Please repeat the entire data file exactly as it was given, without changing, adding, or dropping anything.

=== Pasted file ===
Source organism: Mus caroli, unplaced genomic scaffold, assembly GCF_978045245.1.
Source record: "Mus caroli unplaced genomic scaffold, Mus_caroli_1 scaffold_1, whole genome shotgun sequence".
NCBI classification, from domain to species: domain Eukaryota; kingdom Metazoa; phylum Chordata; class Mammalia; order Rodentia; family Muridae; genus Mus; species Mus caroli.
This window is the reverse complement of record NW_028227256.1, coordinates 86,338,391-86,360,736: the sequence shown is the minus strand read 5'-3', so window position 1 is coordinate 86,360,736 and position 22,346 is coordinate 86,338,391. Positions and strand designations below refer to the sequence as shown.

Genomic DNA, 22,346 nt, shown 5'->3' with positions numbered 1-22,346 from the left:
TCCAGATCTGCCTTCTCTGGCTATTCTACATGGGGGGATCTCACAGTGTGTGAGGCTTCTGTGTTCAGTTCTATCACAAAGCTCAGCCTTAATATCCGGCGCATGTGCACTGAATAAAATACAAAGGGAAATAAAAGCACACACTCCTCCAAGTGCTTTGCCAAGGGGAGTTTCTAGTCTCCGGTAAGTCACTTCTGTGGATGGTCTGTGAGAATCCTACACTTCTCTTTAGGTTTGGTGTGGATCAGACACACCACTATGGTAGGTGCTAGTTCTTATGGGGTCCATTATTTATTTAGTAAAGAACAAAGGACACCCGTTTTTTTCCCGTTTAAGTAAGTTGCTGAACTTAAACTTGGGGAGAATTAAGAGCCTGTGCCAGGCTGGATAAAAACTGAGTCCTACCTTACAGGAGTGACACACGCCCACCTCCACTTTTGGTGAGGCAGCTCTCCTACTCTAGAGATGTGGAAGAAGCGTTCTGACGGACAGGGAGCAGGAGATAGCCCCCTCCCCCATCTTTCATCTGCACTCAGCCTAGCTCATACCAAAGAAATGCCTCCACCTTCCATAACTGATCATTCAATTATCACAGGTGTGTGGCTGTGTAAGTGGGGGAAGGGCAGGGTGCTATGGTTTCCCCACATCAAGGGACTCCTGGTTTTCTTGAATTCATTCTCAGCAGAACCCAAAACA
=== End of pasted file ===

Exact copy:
Source organism: Mus caroli, unplaced genomic scaffold, assembly GCF_978045245.1.
Source record: "Mus caroli unplaced genomic scaffold, Mus_caroli_1 scaffold_1, whole genome shotgun sequence".
NCBI classification, from domain to species: domain Eukaryota; kingdom Metazoa; phylum Chordata; class Mammalia; order Rodentia; family Muridae; genus Mus; species Mus caroli.
This window is the reverse complement of record NW_028227256.1, coordinates 86,338,391-86,360,736: the sequence shown is the minus strand read 5'-3', so window position 1 is coordinate 86,360,736 and position 22,346 is coordinate 86,338,391. Positions and strand designations below refer to the sequence as shown.

Genomic DNA, 22,346 nt, shown 5'->3' with positions numbered 1-22,346 from the left:
TCCAGATCTGCCTTCTCTGGCTATTCTACATGGGGGGATCTCACAGTGTGTGAGGCTTCTGTGTTCAGTTCTATCACAAAGCTCAGCCTTAATATCCGGCGCATGTGCACTGAATAAAATACAAAGGGAAATAAAAGCACACACTCCTCCAAGTGCTTTGCCAAGGGGAGTTTCTAGTCTCCGGTAAGTCACTTCTGTGGATGGTCTGTGAGAATCCTACACTTCTCTTTAGGTTTGGTGTGGATCAGACACACCACTATGGTAGGTGCTAGTTCTTATGGGGTCCATTATTTATTTAGTAAAGAACAAAGGACACCCGTTTTTTTCCCGTTTAAGTAAGTTGCTGAACTTAAACTTGGGGAGAATTAAGAGCCTGTGCCAGGCTGGATAAAAACTGAGTCCTACCTTACAGGAGTGACACACGCCCACCTCCACTTTTGGTGAGGCAGCTCTCCTACTCTAGAGATGTGGAAGAAGCGTTCTGACGGACAGGGAGCAGGAGATAGCCCCCTCCCCCATCTTTCATCTGCACTCAGCCTAGCTCATACCAAAGAAATGCCTCCACCTTCCATAACTGATCATTCAATTATCACAGGTGTGTGGCTGTGTAAGTGGGGGAAGGGCAGGGTGCTATGGTTTCCCCACATCAAGGGACTCCTGGTTTTCTTGAATTCATTCTCAGCAGAACCCAAAACA